Patterns of hippocampal amnesia and population activity in rats: Implications for categorical and single-process models of long-term memory organization
Lee, Justin Quinn
University of Lethbridge. Faculty of Arts and Science
Lethbridge, Alta.: Univeristy of Lethbridge Dept. of Neuroscience
Contemporary views on the organization of long-term memory (LTM) suggest the hippocampus is involved in a unique category of LTM. Recent experiments illustrate that hippocampal damage before and after a learning episode result in different patterns of amnesia, and many types of memory are affected by damage after the learning episode. These results challenge contemporary views of LTM organization, and motivate the present thesis. We describe a concept, termed heterarchic reinstatement (HR) to account for the pattern of amnesia following hippocampal damage. We observed a pattern of results, in both hippocampal activity and amnesia following damage that support the HR view. However, an experiment using temporary inactivation reveals limitations of the HR view. Thus, we provide a new predictive model of hippocampus and memory, termed the Memory Manifold Theory (MMT), that incorporates the HR concept and our observations along with the broader research literature.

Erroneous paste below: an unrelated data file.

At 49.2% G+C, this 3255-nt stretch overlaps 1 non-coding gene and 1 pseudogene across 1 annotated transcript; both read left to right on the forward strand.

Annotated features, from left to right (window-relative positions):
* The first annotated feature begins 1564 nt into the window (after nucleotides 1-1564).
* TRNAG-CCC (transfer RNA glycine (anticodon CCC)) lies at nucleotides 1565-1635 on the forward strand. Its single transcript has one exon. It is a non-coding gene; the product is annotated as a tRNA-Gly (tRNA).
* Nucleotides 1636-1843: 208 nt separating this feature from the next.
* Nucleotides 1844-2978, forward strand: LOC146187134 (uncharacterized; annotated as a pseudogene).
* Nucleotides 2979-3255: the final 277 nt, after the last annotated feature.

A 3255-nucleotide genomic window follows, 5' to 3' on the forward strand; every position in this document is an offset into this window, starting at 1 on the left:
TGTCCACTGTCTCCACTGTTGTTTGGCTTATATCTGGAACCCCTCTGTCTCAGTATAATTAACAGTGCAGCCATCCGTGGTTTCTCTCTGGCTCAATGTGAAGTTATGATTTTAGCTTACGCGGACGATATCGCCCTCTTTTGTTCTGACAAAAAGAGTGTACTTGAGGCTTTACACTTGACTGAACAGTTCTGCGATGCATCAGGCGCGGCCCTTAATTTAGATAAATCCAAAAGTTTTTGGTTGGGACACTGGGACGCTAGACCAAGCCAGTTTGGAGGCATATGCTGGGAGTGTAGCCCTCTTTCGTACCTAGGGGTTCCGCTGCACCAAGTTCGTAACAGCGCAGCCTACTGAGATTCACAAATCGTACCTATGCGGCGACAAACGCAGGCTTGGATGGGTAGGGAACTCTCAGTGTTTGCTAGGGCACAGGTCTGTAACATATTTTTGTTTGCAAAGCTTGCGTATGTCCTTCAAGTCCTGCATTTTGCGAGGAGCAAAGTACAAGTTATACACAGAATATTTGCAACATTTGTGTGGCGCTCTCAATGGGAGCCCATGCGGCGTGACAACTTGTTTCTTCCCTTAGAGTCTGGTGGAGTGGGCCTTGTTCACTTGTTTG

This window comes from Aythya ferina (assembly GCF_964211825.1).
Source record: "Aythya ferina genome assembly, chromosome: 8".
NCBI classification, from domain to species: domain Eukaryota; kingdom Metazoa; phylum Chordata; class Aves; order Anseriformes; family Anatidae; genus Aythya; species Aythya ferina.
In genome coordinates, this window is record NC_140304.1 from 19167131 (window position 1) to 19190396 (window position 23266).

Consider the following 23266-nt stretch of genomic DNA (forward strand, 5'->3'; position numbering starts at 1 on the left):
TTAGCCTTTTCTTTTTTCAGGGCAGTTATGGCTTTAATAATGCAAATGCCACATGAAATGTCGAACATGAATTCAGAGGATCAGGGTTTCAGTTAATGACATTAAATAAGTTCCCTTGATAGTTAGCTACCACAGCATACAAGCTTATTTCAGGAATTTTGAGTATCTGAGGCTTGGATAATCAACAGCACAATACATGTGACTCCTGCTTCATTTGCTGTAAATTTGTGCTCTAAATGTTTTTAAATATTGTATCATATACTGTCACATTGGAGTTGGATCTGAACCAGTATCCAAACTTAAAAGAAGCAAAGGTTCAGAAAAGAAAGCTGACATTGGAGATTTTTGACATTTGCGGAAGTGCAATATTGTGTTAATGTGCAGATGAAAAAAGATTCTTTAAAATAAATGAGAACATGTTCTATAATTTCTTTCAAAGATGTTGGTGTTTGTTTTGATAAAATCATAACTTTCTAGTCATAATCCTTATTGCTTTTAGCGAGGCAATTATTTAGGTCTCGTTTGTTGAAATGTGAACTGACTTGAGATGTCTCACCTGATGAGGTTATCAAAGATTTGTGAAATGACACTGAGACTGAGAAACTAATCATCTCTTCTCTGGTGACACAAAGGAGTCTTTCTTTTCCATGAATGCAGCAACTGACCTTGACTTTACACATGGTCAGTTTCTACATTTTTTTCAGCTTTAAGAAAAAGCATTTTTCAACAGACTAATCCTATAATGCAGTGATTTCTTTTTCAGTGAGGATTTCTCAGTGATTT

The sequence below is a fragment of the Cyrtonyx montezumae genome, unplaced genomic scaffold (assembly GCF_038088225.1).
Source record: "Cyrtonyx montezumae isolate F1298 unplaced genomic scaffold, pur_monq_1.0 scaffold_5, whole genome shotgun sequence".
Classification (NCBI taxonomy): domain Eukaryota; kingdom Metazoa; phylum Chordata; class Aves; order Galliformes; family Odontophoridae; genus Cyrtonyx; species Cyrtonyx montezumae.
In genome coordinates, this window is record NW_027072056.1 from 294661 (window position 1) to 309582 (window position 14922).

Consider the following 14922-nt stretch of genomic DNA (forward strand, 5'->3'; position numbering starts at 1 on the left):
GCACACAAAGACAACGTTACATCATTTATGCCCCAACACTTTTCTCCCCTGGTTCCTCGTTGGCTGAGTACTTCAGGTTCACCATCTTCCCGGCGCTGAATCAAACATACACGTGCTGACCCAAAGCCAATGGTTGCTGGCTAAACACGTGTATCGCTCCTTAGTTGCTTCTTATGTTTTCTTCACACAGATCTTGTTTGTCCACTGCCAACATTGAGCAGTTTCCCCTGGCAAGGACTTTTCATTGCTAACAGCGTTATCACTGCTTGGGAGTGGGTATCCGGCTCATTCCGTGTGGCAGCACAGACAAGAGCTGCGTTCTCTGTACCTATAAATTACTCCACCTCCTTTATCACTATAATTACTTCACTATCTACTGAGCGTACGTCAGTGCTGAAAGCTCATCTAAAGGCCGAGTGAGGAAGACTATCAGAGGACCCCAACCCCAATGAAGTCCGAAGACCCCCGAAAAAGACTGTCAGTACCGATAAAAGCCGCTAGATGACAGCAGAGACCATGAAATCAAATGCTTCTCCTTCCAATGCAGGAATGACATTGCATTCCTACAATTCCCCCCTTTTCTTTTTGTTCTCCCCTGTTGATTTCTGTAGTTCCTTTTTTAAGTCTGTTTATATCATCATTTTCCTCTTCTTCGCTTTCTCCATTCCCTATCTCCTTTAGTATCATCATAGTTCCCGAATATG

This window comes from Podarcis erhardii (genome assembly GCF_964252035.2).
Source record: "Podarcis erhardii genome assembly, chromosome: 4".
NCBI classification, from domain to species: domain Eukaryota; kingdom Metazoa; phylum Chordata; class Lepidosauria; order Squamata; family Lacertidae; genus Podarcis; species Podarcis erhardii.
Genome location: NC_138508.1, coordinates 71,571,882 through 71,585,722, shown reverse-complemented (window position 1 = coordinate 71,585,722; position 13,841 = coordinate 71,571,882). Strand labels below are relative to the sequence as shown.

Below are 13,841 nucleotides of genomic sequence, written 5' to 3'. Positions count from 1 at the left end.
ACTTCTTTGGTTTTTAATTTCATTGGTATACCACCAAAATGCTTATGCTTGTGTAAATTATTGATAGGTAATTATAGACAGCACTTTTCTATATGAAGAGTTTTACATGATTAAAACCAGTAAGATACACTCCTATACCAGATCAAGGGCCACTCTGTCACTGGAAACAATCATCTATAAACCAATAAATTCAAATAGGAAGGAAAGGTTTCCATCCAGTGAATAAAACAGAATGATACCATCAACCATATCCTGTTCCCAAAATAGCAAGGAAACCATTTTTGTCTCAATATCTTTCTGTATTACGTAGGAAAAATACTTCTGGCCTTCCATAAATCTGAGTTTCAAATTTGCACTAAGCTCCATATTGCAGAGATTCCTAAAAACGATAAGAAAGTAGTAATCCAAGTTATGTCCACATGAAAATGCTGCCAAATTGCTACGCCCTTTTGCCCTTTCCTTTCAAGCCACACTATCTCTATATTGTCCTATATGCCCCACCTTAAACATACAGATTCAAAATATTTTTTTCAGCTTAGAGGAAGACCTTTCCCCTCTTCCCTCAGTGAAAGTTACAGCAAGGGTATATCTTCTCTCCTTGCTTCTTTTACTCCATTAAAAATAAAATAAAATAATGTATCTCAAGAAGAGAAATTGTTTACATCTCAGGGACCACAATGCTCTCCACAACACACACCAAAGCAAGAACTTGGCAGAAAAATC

Hippocampus , Rat , Memory